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LOS ANGELES-CB Richard Ellis has filed a registration statement for an offering of 50 million shares of stock that could raise an estimated $355 million, one of a number of options that CBRE executives mentioned in the company’s earnings call last week as a means of providing a cushion of capital in an uncertain market. CBRE did not price the offering, which would boost the number of its outstanding shares to nearly 255 million, but its prospectus for the offering estimates the net proceeds at approximately $355 million, based on its closing stock price of $7.10 per share on Nov. 7.

CB Richard Ellis declined to comment on the offering, citing SEC regulations that restrict comment on pending offerings. Its prospectus says that it intends to use the proceeds of the offering “for general corporate purposes, which may include the repayment of principal of revolving credit loans and term loans under our senior secured credit agreement.”

The prospectus states, “We are highly leveraged and have significant debt service obligations.” Although CBRE paid down its high-interest debt in 2006, it borrowed approximately $2.1 billion of term loans under its line of credit inDecember 2006 to finance its acquisition of Trammell Crow Co. and $300 million more in March 2008. As of September 30, the company had $2.7 billion of total recourse debt outstanding, according to the prospectus.

CBRE’s president and CEO, Brett White, said during the company’s conference call last week that the company was considering a number of options for raising public or private capital. “While we do not need additional cushion at this time,” White said, the company believes that raising capital “for a rainy day, could be a very conservative and prudent course of action.”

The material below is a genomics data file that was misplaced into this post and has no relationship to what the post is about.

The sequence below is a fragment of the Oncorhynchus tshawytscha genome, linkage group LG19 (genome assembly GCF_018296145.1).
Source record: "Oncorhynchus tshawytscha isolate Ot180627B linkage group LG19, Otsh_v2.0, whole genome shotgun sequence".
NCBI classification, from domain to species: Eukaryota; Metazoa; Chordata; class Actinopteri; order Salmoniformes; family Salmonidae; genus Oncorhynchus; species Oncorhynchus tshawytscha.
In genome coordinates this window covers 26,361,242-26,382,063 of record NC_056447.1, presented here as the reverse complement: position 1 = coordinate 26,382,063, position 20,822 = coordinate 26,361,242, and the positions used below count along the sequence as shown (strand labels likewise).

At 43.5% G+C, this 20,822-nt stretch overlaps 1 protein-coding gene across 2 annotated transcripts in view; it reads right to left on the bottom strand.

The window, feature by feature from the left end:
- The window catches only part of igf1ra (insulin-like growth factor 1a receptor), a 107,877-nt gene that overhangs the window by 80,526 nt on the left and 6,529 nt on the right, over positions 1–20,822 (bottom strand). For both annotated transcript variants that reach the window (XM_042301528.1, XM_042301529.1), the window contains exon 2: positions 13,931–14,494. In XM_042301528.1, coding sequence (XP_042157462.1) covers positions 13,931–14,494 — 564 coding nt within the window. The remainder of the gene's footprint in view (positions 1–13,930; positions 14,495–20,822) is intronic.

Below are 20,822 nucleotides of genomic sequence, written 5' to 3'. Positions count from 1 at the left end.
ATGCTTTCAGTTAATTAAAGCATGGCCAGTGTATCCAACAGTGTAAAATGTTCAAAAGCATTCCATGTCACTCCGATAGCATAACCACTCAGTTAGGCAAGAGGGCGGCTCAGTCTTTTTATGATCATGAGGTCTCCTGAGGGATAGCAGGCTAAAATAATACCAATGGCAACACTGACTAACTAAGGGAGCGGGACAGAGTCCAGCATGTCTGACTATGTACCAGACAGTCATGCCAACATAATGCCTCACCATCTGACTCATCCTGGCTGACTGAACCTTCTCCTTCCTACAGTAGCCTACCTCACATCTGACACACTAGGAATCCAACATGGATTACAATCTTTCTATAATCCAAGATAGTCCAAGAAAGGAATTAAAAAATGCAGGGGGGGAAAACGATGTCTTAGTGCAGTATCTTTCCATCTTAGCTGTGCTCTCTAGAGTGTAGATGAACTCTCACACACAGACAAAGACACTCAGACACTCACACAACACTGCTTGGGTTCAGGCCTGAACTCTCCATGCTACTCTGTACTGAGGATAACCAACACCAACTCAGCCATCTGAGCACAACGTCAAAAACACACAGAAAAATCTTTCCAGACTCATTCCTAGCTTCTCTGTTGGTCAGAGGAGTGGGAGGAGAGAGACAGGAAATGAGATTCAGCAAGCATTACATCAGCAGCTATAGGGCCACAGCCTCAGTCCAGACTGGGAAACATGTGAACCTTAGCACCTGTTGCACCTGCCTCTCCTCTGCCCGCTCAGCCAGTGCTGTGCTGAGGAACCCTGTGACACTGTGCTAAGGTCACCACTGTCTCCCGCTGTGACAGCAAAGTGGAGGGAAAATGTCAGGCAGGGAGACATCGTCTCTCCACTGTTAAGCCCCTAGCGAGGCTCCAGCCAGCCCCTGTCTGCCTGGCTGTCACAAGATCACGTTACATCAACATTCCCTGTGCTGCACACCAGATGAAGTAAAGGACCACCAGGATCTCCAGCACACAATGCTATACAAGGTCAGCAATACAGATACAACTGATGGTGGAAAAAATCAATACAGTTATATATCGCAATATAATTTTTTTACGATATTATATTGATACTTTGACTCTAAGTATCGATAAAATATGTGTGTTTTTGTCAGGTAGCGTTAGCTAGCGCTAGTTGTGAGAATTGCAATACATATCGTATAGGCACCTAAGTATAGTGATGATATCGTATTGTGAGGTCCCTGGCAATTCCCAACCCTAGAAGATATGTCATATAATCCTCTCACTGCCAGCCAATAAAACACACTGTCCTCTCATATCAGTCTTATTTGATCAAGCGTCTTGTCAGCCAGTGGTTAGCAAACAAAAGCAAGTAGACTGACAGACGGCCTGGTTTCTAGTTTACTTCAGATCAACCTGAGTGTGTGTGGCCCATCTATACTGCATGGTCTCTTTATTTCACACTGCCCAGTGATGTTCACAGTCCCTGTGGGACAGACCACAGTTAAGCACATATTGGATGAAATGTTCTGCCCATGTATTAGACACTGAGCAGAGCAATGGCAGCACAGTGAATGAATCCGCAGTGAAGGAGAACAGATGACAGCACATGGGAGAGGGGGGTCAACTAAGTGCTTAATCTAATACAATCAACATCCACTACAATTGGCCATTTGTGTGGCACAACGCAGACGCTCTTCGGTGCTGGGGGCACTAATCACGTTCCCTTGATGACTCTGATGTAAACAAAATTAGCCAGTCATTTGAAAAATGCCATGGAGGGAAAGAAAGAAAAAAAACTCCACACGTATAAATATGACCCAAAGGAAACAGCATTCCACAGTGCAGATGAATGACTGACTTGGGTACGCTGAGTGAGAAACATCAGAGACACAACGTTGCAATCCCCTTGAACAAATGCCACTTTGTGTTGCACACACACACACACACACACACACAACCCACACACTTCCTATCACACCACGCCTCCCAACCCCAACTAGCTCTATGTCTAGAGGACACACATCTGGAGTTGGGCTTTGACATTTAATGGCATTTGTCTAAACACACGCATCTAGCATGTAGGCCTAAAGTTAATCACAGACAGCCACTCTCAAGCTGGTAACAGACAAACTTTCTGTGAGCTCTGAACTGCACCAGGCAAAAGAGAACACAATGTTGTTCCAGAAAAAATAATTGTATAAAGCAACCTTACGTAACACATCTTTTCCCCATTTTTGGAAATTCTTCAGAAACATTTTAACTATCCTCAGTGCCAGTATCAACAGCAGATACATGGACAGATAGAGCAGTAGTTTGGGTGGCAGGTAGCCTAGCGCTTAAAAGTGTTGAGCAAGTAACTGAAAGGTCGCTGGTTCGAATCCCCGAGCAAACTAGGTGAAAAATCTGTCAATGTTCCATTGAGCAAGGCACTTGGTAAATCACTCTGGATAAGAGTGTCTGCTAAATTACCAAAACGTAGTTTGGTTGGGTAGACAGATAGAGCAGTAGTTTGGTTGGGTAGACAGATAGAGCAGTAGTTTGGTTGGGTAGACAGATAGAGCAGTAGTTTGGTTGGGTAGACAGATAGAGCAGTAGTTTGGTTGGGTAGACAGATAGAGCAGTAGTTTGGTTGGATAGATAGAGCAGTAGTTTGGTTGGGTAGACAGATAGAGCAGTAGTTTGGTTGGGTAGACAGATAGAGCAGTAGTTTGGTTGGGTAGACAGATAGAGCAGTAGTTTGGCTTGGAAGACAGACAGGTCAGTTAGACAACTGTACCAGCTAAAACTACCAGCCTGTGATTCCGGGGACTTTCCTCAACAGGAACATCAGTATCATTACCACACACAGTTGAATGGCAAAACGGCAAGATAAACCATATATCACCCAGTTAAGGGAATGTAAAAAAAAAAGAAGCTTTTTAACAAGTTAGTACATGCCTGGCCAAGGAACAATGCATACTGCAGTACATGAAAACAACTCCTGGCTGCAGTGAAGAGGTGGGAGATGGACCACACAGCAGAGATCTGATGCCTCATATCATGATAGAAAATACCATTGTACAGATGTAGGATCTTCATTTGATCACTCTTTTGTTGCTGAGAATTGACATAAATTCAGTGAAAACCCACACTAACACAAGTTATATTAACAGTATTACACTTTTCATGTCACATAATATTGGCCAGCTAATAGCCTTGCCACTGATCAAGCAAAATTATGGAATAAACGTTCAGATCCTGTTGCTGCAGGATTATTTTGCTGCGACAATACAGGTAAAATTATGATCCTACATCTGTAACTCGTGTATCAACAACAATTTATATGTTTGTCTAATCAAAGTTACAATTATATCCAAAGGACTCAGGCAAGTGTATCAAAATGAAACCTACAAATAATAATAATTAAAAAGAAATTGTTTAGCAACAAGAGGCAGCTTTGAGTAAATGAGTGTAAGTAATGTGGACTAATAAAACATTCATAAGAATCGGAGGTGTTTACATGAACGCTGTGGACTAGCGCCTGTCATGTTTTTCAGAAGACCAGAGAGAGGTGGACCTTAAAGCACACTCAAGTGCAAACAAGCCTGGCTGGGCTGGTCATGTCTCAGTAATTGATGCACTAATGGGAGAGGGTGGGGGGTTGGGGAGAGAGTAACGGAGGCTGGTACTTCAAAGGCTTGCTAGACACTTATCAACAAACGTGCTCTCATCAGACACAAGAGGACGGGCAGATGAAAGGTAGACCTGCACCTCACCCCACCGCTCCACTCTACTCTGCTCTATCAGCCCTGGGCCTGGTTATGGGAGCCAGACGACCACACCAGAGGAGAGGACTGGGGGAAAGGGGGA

While the prospectus does not detail timing, analyst Brandon Dobell of WilliamBlair & Co. commented in a note this morning that, “We would expect the deal to be priced on Wednesday” either during or shortly after the close of trading. Dobell noted that one of the options CBRE was considering was to increase its line of credit, but the size of the stock offering probably takes that option “off the table for good,” Dobell commented in his note.

CBRE last week reported comparable revenue for the third quarter ended Sept. 30 versus last year’s third quarter, but the company’s net income dropped to $40.4 million and 19 cents per share compared to nearly $115 million and 48 cents per share last year. CBRE’s management team noted that a significant portion of the earnings decline resulted from one-time charges, but the company also said that results during the quarter “were impacted by weak sales activity caused by the global credit market turmoil, and soft leasing performance reflecting weaker economic conditions.”

CB Richard Ellis stock was trading at $4.23 at mid-morning today, down $1.86 from Monday’s close. The shares have traded between $3.54 and $24.75 over the last year.

The CBRE stock offering includes an option for the underwriters to buy 7.5 million additional shares to meet over-allotments. Credit Suisse Securities (USA) LLC and Banc of America Securities LLC will act as joint bookrunning managers for the offering.

If the underwriters exercise their option to purchase additional shares in full, CBRE’s net proceeds could be approximately $408.3 million at the Nov. 7 closing price. However, the CBRE prospectus notes that an increase or decrease of $1 per share in the offering price would increase or decrease the net proceeds by approximately $50 million.

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